Fashion may dictate that certain body styles are in vogue. But in every area of automobile design compromises need to be made, and there are some very good reasons why the sedan shape has remained popular in all this time.
The Volkswagen Passat is a very good example of that. The large sedan from Wolfsburg, now in its eighth-generation, has almost five decades of maximising the good and minimising the bad, which is why it’s evolved into one of the best cars for the money.
To find out just how it achieves that, we had CarBuyer contributor Deyna Chia get behind the wheel of a Volkswagen Passat 2.0 TSI R-Line for a week.
As a working man, founding member of driving enthusiasts’ club, The Traction Circle, father of three, avid mountain biker, and more, he tells us in his own words, why it would be foolish to pass-up the Passat.
It packs proper, plentiful performance
Yeah, everyone loves SUVs these days, but for proper driving, give me a sedan or coupe any day! People think ‘big sedan’ means boring and slow, but they’d be wrong, as the Passat has proper, sporty performance.
To start, it’s armed with the same 2.0-litre turbocharged engine (220hp, 350Nm) as the Golf GTI, and sprints 0-100km/h in a quick 6.7 seconds.
In ‘Normal’ drive mode, it’ll eagerly sprint off the line with wheels chirping – without a hint of unruly tram-lining either. Much to the bewilderment of other commuters, and the enjoyment of the driver!
It handles just the way you want it
The Passat has a great base, since it all starts from VW’s MQB platform, and adds the latest, second-gen Dynamic Chassis Control adaptive suspension.
It feels really light on its feet, not at all ‘big’ as the segment name suggests, and makes easy work of bumps taken at speed, and minimising body roll and movement.
I liked it best in Normal and Sport, although Comfort works too when you’re trying your best to be in chauffeur-mode with the missus on board.
It’s geared to go
“The Passat has the tried-and-tested six-speed DSG gearbox, it’s part of how the car can easily change its character with the push of a button.
In Normal or Comfort mode, it’s classic DSG, with shifts happening so quickly and smoothly you hardly know it’s done.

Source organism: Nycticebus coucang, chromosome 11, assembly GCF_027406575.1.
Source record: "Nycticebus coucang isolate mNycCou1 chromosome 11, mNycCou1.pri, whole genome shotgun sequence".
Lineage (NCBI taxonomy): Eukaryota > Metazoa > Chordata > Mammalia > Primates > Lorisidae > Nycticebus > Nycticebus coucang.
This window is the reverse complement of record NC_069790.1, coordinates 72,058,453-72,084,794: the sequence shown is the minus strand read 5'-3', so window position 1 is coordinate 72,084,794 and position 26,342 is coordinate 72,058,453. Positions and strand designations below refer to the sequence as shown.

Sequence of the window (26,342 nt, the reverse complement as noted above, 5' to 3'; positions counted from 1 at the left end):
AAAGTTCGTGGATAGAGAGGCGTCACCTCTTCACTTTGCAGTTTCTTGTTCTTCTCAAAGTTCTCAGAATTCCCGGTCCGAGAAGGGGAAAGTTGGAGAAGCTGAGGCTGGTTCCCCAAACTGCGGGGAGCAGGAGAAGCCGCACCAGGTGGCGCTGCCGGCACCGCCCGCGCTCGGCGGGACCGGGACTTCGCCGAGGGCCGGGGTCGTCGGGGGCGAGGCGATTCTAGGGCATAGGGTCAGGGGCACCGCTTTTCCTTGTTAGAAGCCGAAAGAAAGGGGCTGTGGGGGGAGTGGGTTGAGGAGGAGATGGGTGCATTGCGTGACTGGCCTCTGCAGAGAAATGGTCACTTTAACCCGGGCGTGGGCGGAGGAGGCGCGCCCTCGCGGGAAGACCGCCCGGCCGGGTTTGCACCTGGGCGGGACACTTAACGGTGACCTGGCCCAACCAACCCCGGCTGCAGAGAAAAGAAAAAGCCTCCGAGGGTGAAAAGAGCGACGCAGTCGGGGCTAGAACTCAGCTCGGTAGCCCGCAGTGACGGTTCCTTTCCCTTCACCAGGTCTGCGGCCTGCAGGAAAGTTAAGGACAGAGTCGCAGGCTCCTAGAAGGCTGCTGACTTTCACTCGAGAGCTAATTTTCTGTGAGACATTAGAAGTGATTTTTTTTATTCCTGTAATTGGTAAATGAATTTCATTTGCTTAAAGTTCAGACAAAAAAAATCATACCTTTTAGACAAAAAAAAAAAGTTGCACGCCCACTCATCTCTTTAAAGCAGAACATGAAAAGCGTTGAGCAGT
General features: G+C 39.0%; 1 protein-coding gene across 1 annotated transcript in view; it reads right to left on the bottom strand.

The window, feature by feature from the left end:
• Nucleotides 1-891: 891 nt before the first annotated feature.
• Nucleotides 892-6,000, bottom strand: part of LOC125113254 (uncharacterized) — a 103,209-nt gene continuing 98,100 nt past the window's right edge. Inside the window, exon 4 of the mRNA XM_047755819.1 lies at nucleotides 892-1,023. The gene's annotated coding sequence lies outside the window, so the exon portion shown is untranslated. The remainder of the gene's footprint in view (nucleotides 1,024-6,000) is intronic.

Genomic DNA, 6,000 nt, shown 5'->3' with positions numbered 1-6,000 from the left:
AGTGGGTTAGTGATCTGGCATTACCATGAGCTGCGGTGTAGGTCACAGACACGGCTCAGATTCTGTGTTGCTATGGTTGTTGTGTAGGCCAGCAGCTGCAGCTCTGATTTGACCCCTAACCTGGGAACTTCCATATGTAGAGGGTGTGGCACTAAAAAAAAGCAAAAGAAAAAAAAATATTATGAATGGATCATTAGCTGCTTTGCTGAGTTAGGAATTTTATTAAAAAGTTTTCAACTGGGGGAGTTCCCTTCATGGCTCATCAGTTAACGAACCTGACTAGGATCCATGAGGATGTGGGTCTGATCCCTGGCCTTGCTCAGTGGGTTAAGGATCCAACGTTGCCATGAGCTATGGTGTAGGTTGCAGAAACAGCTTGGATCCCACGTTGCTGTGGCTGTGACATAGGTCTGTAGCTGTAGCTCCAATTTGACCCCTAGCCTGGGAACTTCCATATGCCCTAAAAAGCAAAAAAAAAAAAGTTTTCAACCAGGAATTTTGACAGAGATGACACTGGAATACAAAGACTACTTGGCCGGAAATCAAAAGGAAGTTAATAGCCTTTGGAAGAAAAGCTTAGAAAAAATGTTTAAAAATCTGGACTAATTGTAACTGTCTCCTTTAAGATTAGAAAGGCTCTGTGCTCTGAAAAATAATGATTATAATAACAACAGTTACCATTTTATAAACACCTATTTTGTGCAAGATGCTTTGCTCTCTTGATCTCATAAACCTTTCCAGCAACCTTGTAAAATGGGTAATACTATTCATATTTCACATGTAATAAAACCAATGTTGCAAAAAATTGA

But put it in Sport, and it holds the gear up to the redline of 6,000rpm. I knew it did well when there was silence from the backseat – despite there being three kids there – with a following chorus of “Woah, yeah! Faster, Daddy, faster!” ”
And it’s a king on comfort too
I may be getting a bit carried away with the dynamic driving – but I really did enjoy it! Everyone else can rest assured the Passat doesn’t skimp on refinement one bit, as it’s right up there with luxury cars.
The noise, vibration and harshness is managed superbly, with little perceivable tyre roar or wind noise. The engine is whisper quiet when cruising, while the build quality among the best we’ve seen, no creaks or squeaks, the interior fit and finish is exemplary.
Space is premium, not at a premium
The design of sedans means lots of boot space, but hatches and SUVs have the advantage with taller loading space. Yet, I had no problems with the Passat: The 586-liter boot swallowed our child seat, mountain bike boot rack, motorcycle cover and paddock stand without having to fold the (‘60/40 split’) rear seats down, and with room enough for a child or small person.
Speaking of monkeys, the rear seats accommodated all three children comfortably, with the boys noting it was more spacious than our SUV.
Proof? Big brother could sit with his legs crossed, and avoiding the typical squabbles and jabs and screaming that would follow. Me, I’m just happy the Passat keeps outside noise – and inside noise – to a minimum!
It’s made with practicality and comfort in mind
I’m a fan of the interior design – VW’s headed toward clean, almost clinical surfaces, but I much prefer that to clutter. The car’s got lots of space, but the design – and the sunroof – make that space seem even bigger. As a driver, everything’s very logically placed and exactly where I needed it to be.
The soft Nappa seats were a nice touch, but even better was the ergoComfort driver’s seat even has lumbar massage function. When you’re getting out of the car, it even retracts when the engine is turned off to allow easier exit. Like everything else on the Passat it’s quite well-made, thoughtful, and adds to a driver’s daily ease.
It’s a technology leader
The first thing I saw noticed – and my wife too – from the driver’s seat is the Active Info Display – basically the instrument panel which is now fully digital (a 12.3-inch TFT display, says the brochure). It’s very useful in daily life – especially for navigation, as the map and cues are all shown right before you.
The infotainment system – Discover Pro – has navigation as standard and another plus: Through the feature called App-Connect I could play music, listen to messages from my iPhone through the main system’s touchscreen, all without fear of ‘handphone driving’.